Poor Reception for Schenck Antennas

       An application to install AT&T antennas and ancillary equipment on the ground and an oil tank at P.C. Schenck and Sons continues to draw skepticism from the East Hampton Village Zoning Board of Appeals.

       “You’re saying there are so many things going on here, plus you have an oil tank very near the village, which doesn’t make people very happy, and now you want to put something more,” Larry Hillel, a zoning member, said at a board meeting on Friday. “Maybe there’s too much. . . . It raises the question, is this the straw that breaks the camel’s back?”

       Adjacent neighbors on Barns Lane, and a representative of the commercial building at 66 Newtown Lane, have voiced opposition to the proposed installation, fearing noise generated by the equipment cabinets’ cooling fans. Concern about the antennas’ radio frequency emissions was also voiced, but the board’s consulting engineer, Drew Bennett, reported that such emissions represent a small fraction of allowable exposure.

       The site of a proposed 32-by-21-foot concrete slab on which six equipment cabinets would be installed is 33 feet from the nearest adjacent property line, at 19 Barns Lane, and approximately 60 feet from the house there.

       In previous testimony, John Huber, an attorney representing the applicant, and Mike Patel, a consultant for AT&T, told the board that the ambient sound level, measured when the Schenck fuel trucks were idle, was 44 decibels. A worst-case scenario, in which all of the cooling fans would be operating, would produce 65 decibels at a distance of five feet from the cabinets, 54 decibels at the property line, and 52 decibels at the house.

       The board asked Mr. Huber to seek alternative sites for the ground-based equipment, as well as a proposal for minimizing the additional noise, and on his third visit to the board on Friday, Mr. Huber said that the proposed location of the cabinets was the only possible site on the property.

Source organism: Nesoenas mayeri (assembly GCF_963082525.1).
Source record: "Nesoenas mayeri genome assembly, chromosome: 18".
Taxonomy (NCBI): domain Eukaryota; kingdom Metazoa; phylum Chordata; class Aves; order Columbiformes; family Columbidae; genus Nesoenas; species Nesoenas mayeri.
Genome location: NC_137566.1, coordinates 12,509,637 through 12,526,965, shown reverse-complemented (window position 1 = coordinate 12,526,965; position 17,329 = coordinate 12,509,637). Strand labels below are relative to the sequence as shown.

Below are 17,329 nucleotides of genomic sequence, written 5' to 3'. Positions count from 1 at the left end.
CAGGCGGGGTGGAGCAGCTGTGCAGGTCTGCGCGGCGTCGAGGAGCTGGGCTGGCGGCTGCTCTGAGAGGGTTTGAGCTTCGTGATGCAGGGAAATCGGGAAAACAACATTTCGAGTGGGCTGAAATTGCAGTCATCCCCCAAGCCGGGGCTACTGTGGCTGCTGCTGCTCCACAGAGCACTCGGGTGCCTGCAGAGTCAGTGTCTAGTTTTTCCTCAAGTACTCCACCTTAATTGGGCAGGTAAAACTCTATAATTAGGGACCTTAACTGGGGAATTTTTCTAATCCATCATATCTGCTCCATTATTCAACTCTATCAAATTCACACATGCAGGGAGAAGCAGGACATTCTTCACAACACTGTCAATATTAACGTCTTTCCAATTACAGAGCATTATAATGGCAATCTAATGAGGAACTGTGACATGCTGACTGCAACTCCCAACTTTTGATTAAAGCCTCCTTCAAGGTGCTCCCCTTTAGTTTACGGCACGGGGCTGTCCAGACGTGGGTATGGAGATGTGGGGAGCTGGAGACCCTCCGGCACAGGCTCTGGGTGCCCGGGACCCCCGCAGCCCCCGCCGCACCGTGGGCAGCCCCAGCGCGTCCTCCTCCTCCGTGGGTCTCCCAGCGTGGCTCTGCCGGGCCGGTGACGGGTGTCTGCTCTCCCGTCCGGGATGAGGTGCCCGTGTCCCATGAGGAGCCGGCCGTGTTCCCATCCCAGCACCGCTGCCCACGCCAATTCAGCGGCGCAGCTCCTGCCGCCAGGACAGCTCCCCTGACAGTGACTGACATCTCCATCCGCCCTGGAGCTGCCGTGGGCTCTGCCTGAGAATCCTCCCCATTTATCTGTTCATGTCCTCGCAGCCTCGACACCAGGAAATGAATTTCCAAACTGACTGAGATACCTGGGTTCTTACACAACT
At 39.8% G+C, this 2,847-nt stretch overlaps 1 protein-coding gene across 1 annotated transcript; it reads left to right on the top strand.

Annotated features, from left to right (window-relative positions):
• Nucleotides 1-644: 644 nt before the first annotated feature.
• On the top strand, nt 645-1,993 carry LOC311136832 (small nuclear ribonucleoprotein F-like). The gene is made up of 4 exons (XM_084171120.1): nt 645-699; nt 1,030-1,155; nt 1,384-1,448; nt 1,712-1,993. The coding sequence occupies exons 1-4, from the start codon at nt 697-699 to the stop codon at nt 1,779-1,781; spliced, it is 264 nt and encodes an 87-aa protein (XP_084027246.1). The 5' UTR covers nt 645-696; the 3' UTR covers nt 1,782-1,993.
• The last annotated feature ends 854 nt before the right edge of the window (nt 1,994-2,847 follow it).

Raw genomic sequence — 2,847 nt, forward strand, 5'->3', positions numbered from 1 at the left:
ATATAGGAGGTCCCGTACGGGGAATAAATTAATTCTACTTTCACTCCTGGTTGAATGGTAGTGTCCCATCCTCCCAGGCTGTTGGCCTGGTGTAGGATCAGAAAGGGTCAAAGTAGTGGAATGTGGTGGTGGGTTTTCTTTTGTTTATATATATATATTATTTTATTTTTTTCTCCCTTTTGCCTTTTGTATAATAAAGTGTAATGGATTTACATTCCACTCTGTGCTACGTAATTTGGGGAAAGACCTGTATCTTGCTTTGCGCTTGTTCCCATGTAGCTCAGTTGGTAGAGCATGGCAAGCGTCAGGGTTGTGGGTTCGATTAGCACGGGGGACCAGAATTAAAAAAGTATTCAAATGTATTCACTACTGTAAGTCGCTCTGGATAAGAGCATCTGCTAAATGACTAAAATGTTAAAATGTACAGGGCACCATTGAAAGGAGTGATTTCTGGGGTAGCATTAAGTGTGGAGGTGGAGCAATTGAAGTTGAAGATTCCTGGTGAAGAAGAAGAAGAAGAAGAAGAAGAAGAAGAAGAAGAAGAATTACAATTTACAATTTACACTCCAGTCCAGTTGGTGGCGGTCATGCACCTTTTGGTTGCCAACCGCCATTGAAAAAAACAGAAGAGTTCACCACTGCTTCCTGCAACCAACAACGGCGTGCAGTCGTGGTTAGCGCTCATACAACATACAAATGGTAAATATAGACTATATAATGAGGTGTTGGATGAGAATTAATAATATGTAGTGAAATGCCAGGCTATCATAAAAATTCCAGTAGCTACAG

Mr. Patel described a sound barrier that he said would mitigate the fans’ noise and achieve the 44-decibel ambient background noise level at the house at 19 Barns Lane. “There will be no difference in noise level to anyone in the surrounding area,” he said.

       Two freestanding walls, eight feet tall and running the length of the concrete pad, would be situated four feet from the cabinets, Mr. Patel said. Sound absorbers, which he said would look like quilted mattresses, would hang from these walls and on two walls of existing structures. “It will be hung on a heavy-duty, structural steel framework that’s galvanized, designed to stay outside,” he told the board. “It’s a framework like a shower curtain . . . hung from the top and framed on all sides as well.”

       The idea, Mr. Patel said, “was to make sure there is no difference” between the ambient noise level at adjacent properties with or without the equipment cabinets. “You will not feel or hear any difference if the fan is running or not running,” he said.

       Frank Newbold, the board’s chairman, pointed out that the applicant will also need approval from the design review board, which requires a minimum of 20 feet of landscaping between commercial and residential properties. “In your calculations, are you including what the effects of that 20 feet of additional landscaping would be?” he asked.

       Mr. Patel said he was not, and that the addition of vegetation would further reduce noise levels.

       The existing vegetation is bamboo. “Sometimes, it’s onerous,” Mr. Huber said, but “in this situation I think it actually helps, because it’s a maintenance-free form of vegetation.” The area is difficult to access and receives little sunlight due to the fuel tank, he said, and suggested that it be left alone.

       Lysbeth Marigold, a board member, pressed Mr. Huber and Mr. Patel on the proposed location, referring to the previous installation of antennas in the steeple of the East Hampton Presbyterian Church. There, additional equipment was situated in the church’s basement. “I’m sure the Presbyterian church basement was problematic too, at one point,” she said. “They probably had to move . . . hymnals and things out of the way. You tend to fill storage spaces, but if you really want something, you can find the space.”

       Mr. Newbold asked the men to provide a measured drawing and said that the board would seek independent verification of Mr. Patel’s testimony from Mr. Bennett. The hearing was adjourned to the board’s next meeting on March 14.

       In other news from the meeting, the board granted variances for the property owner at 174 Further Lane to build a new house designed by the architect Annabelle Selldorf as well as accessory structures, but officially denied the applicant’s request to allow a squash court in a new detached garage, a plan the applicant had already abandoned.